While it has helped many people recover from flood events, in almost every other instance, it has not helped to facilitate the private flood insurance market and has cost taxpayers about $40 billion so far. Congress should act to transform the NFIP from a government-subsidized monopoly into what Congress originally intended it to be -- a facilitator of privately underwritten flood insurance and an insurer of last resort.
Five Steps to a Self-Correcting NFIP
In a May 2019 letter to Congressional leadership, the four most recent administrators of FEMA, which houses the NFIP, expressed concern over the NFIP:
".....the National Flood Insurance Program .....is in desperate need of reform. Change is needed to allow the NFIP to pay off its debt and serve its purposes."
There are five simple reforms that will leverage the strength of competition to cure the negative outcomes delivered by the NFIP monopoly.
1. Assure Meaningful NFIP Rate Increases
Beginning in 2013, the NFIP was directed by Congress to increase rates ranging from 25% to 5% per year depending on categories defined by Congress until actuarially valid pricing was achieved.
Rather than achieving overall increases, NFIP data indicate that rates per hundred of insured value remained essentially static for most structures at about $.27 during 2013, 2014 and 2015, but then sank to about $.266 in 2016 and down even further to $.255 in 2017 for an overall rate decrease of about 0.1%.
Under its Congressional mandate, the NFIP could have increased the overall rate by a significantly larger percentage than it has and by now, might easily have achieved an average overall rate of $0.35 to $0.60. Had the NFIP taken such increases, it would have already generated many billions of dollars in additional premium and borrowed billions less from taxpayers.
Greater competition will see that rate correlates more closely with risk while greater efficiencies drive down overall rates without taxpayer bailouts.
2. Reduce the Number of Repetitive Loss Properties
In that same May 2019 letter to Congressional leadership, the four most recent administrators of FEMA expressed concern over the NFIP's funding of repetitive losses:
"By incentivizing Americans to live in vulnerable areas without taking steps to mitigate the risk, the NFIP gives property owners a false sense of security," they wrote. "In the absence of reforms, costs in taxpayer dollars and lives lost will only get worse."
Congress should require the NFIP to publish the location of all repetitive loss properties so they may be properly rated by the private flood insurance market. To incentivize mitigation of these properties, the NFIP should be required to initiate ascending deductibles for repetitive loss properties that increase with each claim. This may inconvenience repetitive loss property owners, but it is necessary to be fair to the rest of the Americans that are currently rebuilding these structures repeatedly.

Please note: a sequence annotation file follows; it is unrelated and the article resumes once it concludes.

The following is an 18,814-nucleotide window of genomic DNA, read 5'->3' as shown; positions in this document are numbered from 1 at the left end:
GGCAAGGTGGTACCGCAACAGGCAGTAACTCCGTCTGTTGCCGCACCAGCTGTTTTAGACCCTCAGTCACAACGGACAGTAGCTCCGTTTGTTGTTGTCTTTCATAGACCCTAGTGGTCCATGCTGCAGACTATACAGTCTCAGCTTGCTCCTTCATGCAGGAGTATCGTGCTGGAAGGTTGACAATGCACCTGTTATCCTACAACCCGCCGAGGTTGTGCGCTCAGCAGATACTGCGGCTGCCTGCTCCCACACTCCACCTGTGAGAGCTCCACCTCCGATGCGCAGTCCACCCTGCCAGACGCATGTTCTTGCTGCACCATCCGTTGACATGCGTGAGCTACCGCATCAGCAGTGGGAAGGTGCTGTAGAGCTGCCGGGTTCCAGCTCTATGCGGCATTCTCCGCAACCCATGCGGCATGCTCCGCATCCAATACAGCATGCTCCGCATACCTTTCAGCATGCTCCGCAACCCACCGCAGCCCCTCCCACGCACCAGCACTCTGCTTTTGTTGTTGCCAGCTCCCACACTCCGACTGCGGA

3. Assure That 'Risk Rating 2.0' Increases NFIP Income
Under the NFIP's proposed new rating method referred to as Risk Rating 2.0, the NFIP aims to use methods pioneered by the private flood insurance market to more accurately determine the flood risk of an individual property.
Congress should assure that 2.0 actually captures enough premium to fund 100% of expected losses.
4. Create Accurate Flood Zones
In a recent report, CoreLogic found that 23% of U.S. homes are at high or moderate risk of flood, but are located outside official FEMA flood zones. In Florida, 54% of homes fall into this category.
This study, along with others, indicates that the nation's flood insurance premium pool can easily be doubled.
5. End Anti-Consumer, Anti-Taxpayer NFIP Rules
It appears that only Congress will be able to pressure the NFIP to step back from two practices that limit consumer choice in flood insurance and guarantee continuing taxpayer losses.
First, Congress must disallow NFIP rules that prohibit NFIP policyholders from getting a premium refund when a policy is canceled prior to its expiration and coverage is replaced with a private flood policy. There is no practical reason to continue this abusive practice.
Second, Congress must end NFIP's "continuous coverage" rule, which requires policyholders to "remain loyal" to the NFIP or risk having their rates go up should they choose to return to the NFIP from the private market.
What to Do Next ?
You can make a difference. Contact Congress and tell your representatives that by taking these five simple steps, they can flip a switch that will automatically restore the original intent of Congress and turn a money-losing government-sponsored monopoly into a problem-solving insurer of last resort. They can reduce flood insurance costs for all Americans as competition drives efficiency and lowers prices.
About Craig Poulton
Poulton is chief executive officer of Salt Lake City-based Poulton Associates, LLC, which administers the country’s largest private flood insurance program, the Natural Catastrophe Insurance Program at CATcoverage.com. Follow him on Twitter @nciptweets.